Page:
Consultation held to discuss the integration of Corozal as tourism and agricultural product supplier

Friday, December 14th, 2018

A business consultation hosted by the Ministry of Investment, Trade, and Commerce along with Vivid Economics, a consultancy from the United Kingdom, engaged San Pedro Town stakeholders on Saturday, December 8th. The consultation discussed possible economic strategies to revamp the Corozal Free Zone and improve the integration of the Corozal economy in northern Belize with the rest of the country. Held at the Sunbreeze Hotel conference room, the meeting discussed how to improve tourism services and the possibility of bringing agricultural and free zone goods from Corozal to the island.
The formal gathering saw representatives from the island’s hospitality industry supporting the initiative, and willing to study the possibility of building bridges and trade with the Corozal District. Hosting the round of talks were Carmen Sosa from the Government of Belize (GOB) and Senior Economist Jake Wellman and James Patterson-Waterson from Vivid Economics. The English consultancy has been hired by the Inter-American Bank (IDB), which is supporting this initiative from GOB.
The interactive meeting touched on the benefits of exchanging services with Corozal, compared to the current system whereby all goods to the island come via Belize City. Stakeholders explained that after paying their duties of importation on goods, they still need to transport it to the island. This comes at an additional cost that includes a General Sales Tax of 12.5% to the freight service to San Pedro. Thus, the high cost of items on the island. But if goods could be transported to the island from Corozal, the stakeholders agreed that it would significantly reduce the cost of transportation of goods, resulting in lower prices for the consumer. The project also expects Corozal to become the main supplier of agricultural products to San Pedro in the future, building a mutual relationship with La Isla Bonita that will see economic developments in the northern district and more localized and economic products arriving on the island.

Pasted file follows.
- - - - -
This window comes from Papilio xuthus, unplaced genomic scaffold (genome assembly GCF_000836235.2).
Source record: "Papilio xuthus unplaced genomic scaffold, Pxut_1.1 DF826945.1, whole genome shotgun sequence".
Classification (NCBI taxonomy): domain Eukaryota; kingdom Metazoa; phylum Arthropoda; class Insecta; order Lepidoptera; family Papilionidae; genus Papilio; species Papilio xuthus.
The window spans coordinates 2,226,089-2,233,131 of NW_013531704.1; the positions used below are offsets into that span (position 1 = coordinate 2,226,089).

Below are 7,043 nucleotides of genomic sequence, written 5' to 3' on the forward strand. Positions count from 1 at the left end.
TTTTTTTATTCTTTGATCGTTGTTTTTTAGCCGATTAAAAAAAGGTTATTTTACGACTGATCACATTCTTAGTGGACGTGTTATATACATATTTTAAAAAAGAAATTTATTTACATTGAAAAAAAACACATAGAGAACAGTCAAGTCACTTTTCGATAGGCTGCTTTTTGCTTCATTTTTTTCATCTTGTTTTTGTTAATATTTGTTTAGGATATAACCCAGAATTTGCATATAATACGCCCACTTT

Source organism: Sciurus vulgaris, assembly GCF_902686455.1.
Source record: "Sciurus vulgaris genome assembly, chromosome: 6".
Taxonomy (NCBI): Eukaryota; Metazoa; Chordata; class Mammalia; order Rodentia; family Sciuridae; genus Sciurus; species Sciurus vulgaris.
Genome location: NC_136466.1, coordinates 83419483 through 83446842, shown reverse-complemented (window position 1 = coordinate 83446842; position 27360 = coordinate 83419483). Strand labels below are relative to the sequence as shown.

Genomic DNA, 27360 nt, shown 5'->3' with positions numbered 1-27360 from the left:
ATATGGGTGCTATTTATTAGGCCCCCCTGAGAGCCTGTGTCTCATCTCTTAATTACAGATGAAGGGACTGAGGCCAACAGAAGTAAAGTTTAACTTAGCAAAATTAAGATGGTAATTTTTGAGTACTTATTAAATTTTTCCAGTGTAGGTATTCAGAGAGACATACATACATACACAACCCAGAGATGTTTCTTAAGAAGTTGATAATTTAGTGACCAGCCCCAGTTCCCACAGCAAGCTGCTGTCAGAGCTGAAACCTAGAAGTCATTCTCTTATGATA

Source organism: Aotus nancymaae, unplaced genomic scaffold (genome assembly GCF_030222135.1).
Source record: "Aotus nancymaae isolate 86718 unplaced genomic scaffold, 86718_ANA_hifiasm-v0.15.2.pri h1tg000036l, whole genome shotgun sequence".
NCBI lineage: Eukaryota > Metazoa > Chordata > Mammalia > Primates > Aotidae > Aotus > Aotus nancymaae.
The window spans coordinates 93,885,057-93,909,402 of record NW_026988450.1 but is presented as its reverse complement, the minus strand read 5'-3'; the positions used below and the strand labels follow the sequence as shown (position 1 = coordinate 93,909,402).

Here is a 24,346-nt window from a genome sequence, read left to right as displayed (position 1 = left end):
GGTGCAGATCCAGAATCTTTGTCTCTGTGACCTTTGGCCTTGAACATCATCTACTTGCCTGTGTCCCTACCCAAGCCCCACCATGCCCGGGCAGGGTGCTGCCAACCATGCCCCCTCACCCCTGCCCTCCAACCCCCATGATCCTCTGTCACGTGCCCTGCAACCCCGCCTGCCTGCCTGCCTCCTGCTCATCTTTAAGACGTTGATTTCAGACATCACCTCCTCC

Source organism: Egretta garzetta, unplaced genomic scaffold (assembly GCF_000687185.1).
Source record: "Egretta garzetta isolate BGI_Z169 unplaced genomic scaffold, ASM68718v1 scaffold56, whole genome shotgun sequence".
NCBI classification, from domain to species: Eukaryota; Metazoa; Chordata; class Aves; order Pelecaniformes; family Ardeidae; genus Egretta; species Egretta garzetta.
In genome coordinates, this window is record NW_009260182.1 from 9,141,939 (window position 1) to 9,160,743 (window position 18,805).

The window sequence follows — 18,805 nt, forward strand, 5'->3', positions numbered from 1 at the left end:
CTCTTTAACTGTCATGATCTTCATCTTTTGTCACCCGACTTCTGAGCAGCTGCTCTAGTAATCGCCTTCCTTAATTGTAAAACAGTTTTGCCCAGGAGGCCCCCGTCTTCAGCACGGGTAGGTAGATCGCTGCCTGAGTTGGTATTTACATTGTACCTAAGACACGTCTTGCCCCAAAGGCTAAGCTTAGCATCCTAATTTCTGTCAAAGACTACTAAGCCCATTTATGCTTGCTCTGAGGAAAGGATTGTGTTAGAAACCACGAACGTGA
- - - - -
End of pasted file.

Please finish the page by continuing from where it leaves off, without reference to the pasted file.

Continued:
Wellman deemed the consultation especially helpful toward the study they have been conducting since September of this year. In those past months, they have analyzed economic data around trade and investment activities in the Corozal District. “Some of the key opportunities that have started to come up are activities in tourism and agriculture,” said Wellman. “Many tourists come to San Pedro, and we want to explore how certain products and offerings in tourism from Corozal might link with what is currently happening in San Pedro.” The idea is to have visitors also explore the different attractions in Corozal, and while enjoying these, they can also visit the Free Zone where they can purchase Belizean products.
The result of the consultations will be compiled into a regional economic development master plan that will be submitted to the IDB. The IDB will then work together with GOB to set up a dissemination process in March and to possibly put the plan into action.

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